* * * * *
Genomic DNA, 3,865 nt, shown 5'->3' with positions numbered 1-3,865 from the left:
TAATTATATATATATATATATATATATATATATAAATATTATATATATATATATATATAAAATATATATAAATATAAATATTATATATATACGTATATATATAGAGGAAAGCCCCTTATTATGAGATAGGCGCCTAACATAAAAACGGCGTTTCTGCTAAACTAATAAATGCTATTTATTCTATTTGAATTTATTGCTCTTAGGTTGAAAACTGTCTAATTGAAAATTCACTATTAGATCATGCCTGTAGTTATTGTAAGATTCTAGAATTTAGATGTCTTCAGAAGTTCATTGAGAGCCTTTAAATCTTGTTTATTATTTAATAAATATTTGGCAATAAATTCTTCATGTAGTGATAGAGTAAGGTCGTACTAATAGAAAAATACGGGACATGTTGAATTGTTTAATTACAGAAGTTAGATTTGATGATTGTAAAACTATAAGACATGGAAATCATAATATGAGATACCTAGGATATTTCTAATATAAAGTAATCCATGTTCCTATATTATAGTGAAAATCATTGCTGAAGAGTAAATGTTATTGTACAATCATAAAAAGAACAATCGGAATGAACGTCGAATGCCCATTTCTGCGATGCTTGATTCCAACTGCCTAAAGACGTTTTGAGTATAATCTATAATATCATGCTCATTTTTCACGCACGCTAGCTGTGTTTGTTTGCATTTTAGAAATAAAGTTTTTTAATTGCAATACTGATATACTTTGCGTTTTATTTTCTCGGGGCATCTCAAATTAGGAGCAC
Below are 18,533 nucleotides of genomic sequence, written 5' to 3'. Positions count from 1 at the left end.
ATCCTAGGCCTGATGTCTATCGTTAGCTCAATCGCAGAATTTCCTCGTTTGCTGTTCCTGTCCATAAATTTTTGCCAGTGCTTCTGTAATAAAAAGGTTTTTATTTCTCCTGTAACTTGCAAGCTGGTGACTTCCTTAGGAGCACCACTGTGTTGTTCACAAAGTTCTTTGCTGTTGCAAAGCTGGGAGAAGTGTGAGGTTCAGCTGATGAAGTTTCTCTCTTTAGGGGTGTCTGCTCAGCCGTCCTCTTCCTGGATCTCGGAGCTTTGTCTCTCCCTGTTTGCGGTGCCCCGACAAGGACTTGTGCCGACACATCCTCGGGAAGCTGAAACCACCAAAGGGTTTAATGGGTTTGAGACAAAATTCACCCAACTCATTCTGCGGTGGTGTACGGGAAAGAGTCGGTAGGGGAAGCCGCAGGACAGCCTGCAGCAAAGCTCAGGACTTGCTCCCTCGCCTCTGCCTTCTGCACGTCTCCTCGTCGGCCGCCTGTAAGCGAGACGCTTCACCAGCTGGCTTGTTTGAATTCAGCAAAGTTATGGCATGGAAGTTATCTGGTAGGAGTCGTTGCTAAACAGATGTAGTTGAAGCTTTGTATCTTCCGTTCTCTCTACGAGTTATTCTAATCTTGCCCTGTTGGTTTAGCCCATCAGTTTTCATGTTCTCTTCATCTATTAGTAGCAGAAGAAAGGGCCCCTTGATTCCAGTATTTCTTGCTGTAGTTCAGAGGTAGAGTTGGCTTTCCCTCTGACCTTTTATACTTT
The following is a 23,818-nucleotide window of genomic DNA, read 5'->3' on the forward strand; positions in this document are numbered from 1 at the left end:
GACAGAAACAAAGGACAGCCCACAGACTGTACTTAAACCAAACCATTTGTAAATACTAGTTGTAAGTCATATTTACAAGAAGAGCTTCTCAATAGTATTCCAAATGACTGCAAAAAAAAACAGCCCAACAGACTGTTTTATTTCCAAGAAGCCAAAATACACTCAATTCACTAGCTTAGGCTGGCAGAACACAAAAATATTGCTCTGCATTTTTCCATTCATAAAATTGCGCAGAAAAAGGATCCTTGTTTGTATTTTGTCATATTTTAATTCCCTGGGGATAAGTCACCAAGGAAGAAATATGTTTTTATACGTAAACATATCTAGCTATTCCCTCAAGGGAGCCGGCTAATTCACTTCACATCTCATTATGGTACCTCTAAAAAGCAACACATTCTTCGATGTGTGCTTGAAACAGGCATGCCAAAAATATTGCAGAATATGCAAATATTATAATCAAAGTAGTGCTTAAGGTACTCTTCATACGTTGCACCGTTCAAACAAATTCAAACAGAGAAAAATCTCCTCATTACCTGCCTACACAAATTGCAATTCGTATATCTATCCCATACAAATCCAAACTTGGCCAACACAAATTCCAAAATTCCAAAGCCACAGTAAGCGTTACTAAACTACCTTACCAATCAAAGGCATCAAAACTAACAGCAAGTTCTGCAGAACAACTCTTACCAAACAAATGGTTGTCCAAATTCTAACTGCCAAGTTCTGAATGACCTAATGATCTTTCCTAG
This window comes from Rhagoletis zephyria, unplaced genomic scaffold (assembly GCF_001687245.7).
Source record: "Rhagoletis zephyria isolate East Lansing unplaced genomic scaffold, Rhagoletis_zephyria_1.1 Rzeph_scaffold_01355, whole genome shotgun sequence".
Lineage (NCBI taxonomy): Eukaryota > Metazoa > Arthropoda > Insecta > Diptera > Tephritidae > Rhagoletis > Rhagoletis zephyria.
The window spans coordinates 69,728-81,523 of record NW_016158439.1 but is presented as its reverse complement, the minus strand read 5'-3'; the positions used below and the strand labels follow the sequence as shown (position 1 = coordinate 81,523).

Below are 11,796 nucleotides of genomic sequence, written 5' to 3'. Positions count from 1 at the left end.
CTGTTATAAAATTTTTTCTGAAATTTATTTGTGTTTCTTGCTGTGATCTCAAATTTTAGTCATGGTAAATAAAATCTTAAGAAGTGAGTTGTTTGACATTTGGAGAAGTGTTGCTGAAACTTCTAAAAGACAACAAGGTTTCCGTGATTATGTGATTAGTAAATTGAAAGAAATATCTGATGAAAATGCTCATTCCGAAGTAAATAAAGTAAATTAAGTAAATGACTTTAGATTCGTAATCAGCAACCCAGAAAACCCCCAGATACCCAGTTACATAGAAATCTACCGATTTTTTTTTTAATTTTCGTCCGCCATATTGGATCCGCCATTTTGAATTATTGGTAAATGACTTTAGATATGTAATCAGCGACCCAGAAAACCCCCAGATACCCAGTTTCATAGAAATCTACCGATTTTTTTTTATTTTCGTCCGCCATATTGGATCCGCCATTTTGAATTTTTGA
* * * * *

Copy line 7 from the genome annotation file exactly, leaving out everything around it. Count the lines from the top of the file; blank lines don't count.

This window comes from Rhagoletis zephyria, unplaced genomic scaffold (assembly GCF_001687245.7).